Keith Carter leads a walk round the Turton, Entwistle and Wayoh reservoirs to the north of Bolton

Great British Life: Entwistle walkEntwistle walk (Image: Keith Carter)

One of the striking features of the area of open country north of Bolton and south of Darwen is the number of reservoirs, Delph, Jumbles, Belmont and the two we concentrate on for this month’s walk, Turton and Entwistle and Wayoh which were opened in the Victorian era to provide water for Bolton. They were extended in the 1960s and a water treatment plant built capable of supplying over ten million gallons of drinking water a day.

Great British Life: Entwistle walkEntwistle walk (Image: Keith Carter)

The name Entwistle has its origins in the Norman Conquest and opinions vary on its derivation but there are other ‘twistles’ in the area, Oswaldtwistle for example, the word ‘twisle’ meaning a tongue of land between two rivers. A Sir Bertine Entwistle had the distinction of being knighted by King Henry V after the Battle of Agincourt, quite something to tell your grandchildren.

Reservoirs, like canals, have the advantage of providing dead flat walking, ideal for those who don’t like hills and ideal too for the army of joggers and dog walkers who are regular users of the circuit. Rain or shine, the paths around the Entwistle Reservoirs are in constant use and where better to get out for a stroll?

There’s parking just off Greens Arms Road, the B6391, at Batridge Barn car park from where a flight of steps leads down to the water’s edge. Turn left and follow the path around the reservoir with the water on your right until at the far end a footbridge crosses a stream feeding it. Don’t cross this bridge but continue up Yarnsdale, a wooded valley to where a second footbridge will be seen on the right.

Cross this and take a stile on the immediate left to enter a small grove of trees then emerge into the open fell. A path climbs a bank and on reaching a corner post keeps right on a faintly trodden way across rough moorland grass.

We have now joined a trail known as the Witton Weavers’ Way which runs for 32 miles in a circular loop from Witton Park in Blackburn and celebrates the home-loom weavers of the early Industrial Revolution. It follows old drovers’ roads and tracks linking farms, most of the going on good surfaces making the walking very enjoyable.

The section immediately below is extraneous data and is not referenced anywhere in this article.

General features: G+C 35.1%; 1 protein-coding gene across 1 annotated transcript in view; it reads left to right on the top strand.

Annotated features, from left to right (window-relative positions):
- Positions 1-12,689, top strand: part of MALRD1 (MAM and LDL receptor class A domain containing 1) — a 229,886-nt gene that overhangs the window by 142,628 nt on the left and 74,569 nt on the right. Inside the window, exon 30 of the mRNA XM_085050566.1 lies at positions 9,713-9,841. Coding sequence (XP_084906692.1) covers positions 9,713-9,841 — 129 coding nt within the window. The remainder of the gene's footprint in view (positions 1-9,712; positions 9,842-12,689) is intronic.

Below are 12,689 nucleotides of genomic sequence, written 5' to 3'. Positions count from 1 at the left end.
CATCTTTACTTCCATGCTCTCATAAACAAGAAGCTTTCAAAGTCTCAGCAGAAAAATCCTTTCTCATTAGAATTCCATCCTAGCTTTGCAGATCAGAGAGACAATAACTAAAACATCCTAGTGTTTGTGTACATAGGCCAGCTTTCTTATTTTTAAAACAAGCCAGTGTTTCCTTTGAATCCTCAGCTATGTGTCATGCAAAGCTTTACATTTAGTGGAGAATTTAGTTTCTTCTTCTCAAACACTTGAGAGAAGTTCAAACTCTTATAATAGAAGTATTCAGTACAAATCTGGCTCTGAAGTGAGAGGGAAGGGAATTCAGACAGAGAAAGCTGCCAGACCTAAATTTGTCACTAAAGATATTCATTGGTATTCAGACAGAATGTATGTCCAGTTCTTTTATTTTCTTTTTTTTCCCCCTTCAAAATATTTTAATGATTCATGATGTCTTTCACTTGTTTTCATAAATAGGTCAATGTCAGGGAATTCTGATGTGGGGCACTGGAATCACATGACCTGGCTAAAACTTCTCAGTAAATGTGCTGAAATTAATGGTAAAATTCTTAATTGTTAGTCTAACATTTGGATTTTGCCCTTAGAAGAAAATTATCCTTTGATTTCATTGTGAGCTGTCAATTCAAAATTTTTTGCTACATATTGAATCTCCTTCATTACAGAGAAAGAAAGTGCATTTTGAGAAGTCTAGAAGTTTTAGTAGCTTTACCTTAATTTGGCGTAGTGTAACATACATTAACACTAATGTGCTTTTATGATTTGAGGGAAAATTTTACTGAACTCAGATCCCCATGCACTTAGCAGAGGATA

The way forward turns left on reaching a prominent track churned up by the wheels of farm machinery but make sure you head for two standing stone gateposts in isolation on the open moor. Don’t gain height here but keep forward until on the skyline you see a gate and stile and some trees.

Climb the stile and turn right onto a good hard surfaced track, obviously a very old cross fell way used for centuries. On reaching a gateway beside which a splendid new ladder stile has been erected, cross a cattle grid and head downhill to the farmsteads of Edge Fold. Beyond the farm buildings the path becomes a sunken lane at the end of which we come to a tarmac lane where we keep ahead between hedges, the lane only just wide enough to allow the post van to get past.

We soon arrive at the small settlement of Entwistle and the Strawbury Duck pub, an excellent hostelry with Moorhouses beer on draught. Nobody can explain why it is Strawbury and not ‘strawberry’, the usual spelling. Lovely pub though.

Just outside the pub is the unmanned station of Entwistle, on the line from Manchester to Blackburn, and we cross the bridge over the line and follow a lane to the right of a hundred yards as far as a footpath sign and gate on the left. Take this enclosed path and enter trees, descending to two footbridges across Broadhead Brook.

Turn right and we find ourselves beside the sparkling waters of Wayoh Reservoir which the path skirts. Where it meets a road crossing the dam keep straight ahead, i.e. don’t cross the dam, and continue beside the reservoir most of the time separated from the water by a fringe of willows along the water’s edge.

When we come to a fork in the path take the left hand way to climb a brow, leaving the path that clings to the edge of the water and on reaching an octagonal pump house go through a wall gap and continue on a stony track on a fenced path that descends to a tarmac service road.

Cross the dam where below us on the left is the filtration station and on the far side go through an opening on the right to access the path beside the water again. We stay on this path along the west bank of Wayoh Reservoir on a path that rises and falls throughout its length as the channel narrows and the buttresses of Armsgrove Viaduct dominate the scene.

Continue forward then keep right at a path on the right that leads down to a car park beside the dam of Turton and Entwistle Reservoir. On the far side among the trees is a heronry but you will need binoculars to see the birds. Our car park is up the flight of steps we used at the start of our walk.